Schools, safety advocates say, need to improve school bus supervision, teach students about appropriate behavior and encourage students to report incidents that cross the line. When incidents do occur, quick and decisive action by schools and police is vital, Shoop said. "Kids have to see there are consequences," he said. Otherwise, "they don't see it as serious."
Sometimes neither participants nor victims know when bad behavior becomes criminal.
In March last year, Jessica Killian found her daughter Ashley, then 11, crying in her bedroom in the family's Germantown home. She told her mom her stomach hurt. She couldn't bring herself to tell her mother that on the bus ride home from Roberto Clemente Middle School that afternoon, six older boys allegedly held her down on the bus floor, groped and lay on top of her. It wasn't until the next day, when she got on the bus and the boys threatened to "finish what they started," her mother said, that Ashley told an assistant principal what happened. The school called her mother, and her mother called police.
Two students were transferred, two others suspended. A police report was completed, and the state's attorney's office recommended charges. But the case file was misplaced by police. By the time it resurfaced, the statute of limitations governing the crimes had expired.
"We recognize we made a mistake" in the case, said Lt. Eric Burnett, a Montgomery County police spokesman, and the department is working to ensure it doesn't recur.
Since the beginning of the school year, there have been 26 alleged incidents of sexual harassment on school buses in Montgomery, including one two weeks ago involving five students at White Oak Middle School and one in February at Clemente, system spokesman Brian Edwards said. Only four were serious enough to involve police, but the incidents have spurred school officials to take action.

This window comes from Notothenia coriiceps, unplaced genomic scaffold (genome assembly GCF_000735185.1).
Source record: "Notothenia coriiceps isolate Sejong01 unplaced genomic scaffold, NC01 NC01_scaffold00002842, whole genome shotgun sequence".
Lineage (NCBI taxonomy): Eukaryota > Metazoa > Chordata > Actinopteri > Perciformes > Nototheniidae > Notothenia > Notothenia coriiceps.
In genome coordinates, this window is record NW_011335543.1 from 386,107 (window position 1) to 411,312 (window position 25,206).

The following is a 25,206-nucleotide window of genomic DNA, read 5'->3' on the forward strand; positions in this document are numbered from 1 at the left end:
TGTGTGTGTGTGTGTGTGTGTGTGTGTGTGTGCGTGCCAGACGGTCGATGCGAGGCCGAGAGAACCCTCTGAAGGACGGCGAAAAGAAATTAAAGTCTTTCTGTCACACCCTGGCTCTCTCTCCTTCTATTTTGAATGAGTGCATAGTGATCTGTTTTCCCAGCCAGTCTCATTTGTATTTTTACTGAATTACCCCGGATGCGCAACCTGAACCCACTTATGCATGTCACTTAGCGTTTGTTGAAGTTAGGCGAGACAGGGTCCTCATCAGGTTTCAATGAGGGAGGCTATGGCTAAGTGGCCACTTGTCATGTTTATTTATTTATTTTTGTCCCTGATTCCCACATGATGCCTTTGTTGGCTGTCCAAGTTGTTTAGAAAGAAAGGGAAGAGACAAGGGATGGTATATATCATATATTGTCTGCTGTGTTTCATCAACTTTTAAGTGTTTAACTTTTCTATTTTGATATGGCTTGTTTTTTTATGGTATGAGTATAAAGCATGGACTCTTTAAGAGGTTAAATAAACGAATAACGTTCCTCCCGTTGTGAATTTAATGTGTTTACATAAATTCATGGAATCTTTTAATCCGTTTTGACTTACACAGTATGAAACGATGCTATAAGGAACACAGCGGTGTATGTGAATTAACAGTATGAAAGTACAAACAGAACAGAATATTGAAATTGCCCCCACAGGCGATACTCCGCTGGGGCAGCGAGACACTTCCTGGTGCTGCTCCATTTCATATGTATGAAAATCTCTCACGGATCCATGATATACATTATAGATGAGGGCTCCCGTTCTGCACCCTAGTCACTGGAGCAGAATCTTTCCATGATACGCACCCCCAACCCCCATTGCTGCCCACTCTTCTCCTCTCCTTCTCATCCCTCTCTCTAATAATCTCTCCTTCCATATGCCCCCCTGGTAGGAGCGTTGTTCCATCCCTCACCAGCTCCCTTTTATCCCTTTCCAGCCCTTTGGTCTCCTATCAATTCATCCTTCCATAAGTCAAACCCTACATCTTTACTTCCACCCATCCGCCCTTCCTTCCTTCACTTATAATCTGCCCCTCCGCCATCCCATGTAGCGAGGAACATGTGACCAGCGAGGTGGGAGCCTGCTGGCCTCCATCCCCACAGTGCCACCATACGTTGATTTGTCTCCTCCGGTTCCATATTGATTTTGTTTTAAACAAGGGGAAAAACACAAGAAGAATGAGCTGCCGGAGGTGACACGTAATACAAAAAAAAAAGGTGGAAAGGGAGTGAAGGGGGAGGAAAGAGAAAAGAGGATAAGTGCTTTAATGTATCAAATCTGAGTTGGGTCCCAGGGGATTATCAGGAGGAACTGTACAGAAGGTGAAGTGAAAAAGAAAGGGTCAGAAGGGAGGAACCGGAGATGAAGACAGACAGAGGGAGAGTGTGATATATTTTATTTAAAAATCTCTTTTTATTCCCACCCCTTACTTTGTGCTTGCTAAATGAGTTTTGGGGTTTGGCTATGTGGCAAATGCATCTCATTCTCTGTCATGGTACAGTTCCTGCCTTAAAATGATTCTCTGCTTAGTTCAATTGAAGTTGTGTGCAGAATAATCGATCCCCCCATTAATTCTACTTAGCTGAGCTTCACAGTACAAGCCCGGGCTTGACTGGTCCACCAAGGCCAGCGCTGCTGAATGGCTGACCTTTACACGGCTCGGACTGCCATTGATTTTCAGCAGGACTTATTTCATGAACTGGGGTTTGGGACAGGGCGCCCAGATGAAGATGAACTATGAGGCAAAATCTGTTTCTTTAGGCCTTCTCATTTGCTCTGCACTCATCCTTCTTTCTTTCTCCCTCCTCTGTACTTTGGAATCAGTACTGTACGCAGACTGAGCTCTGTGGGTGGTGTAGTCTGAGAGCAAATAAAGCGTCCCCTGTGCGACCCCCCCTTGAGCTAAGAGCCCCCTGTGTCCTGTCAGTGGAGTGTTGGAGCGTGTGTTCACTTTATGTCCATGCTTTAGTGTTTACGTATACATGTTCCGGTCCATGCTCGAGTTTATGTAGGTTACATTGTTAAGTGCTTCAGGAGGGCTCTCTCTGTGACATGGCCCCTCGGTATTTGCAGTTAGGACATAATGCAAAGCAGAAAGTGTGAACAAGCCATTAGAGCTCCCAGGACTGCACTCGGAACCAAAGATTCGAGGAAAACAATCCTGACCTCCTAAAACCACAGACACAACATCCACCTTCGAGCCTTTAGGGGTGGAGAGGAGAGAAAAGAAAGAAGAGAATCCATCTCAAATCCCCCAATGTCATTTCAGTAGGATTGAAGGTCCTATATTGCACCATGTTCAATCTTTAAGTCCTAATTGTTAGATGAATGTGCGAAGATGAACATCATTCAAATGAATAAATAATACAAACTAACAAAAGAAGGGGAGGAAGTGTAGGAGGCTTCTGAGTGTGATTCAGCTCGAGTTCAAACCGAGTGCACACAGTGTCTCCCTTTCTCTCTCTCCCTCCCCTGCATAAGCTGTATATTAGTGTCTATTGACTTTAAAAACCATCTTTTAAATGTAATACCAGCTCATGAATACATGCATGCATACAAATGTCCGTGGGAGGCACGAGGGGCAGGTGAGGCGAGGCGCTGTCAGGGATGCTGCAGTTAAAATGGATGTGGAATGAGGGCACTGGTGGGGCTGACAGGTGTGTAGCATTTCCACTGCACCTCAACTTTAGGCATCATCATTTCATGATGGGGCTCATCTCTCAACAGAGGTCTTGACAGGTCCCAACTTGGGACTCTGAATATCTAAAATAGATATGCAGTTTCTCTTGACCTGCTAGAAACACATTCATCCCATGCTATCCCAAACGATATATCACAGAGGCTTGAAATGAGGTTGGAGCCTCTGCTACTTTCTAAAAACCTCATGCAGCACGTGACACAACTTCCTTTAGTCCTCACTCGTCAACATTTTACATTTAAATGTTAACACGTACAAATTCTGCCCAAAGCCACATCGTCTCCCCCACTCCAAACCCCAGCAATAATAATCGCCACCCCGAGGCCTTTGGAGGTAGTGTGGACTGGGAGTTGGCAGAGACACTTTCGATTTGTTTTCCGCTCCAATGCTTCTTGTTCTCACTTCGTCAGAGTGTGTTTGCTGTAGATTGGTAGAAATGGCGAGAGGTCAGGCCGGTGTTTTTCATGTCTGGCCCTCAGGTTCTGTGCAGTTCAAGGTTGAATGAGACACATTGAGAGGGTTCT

In May, school administrators formed a work group to help improve communication among bus drivers, schools and the central office. In the fall, school officials will launch a campaign to educate students about proper bus behavior. They are also considering whether to add cameras on buses; of the 1,200 buses in the system's fleet, only 20 are equipped with cameras.
Clemente Principal Rosalva Rosas said she's found that middle-schoolers, on the cusp between child- and adulthood, "don't always know how to act appropriately."
That seemed the case in December in Frederick, when, in the last few days before Christmas vacation, the 6-year-old girl, bundled in her lavender parka, climbed aboard the middle school bus that shuttled her to a gifted program at Urbana Elementary School. For two 40-minute trips each day, the child was one of two or three first-graders on a bus for middle-schoolers.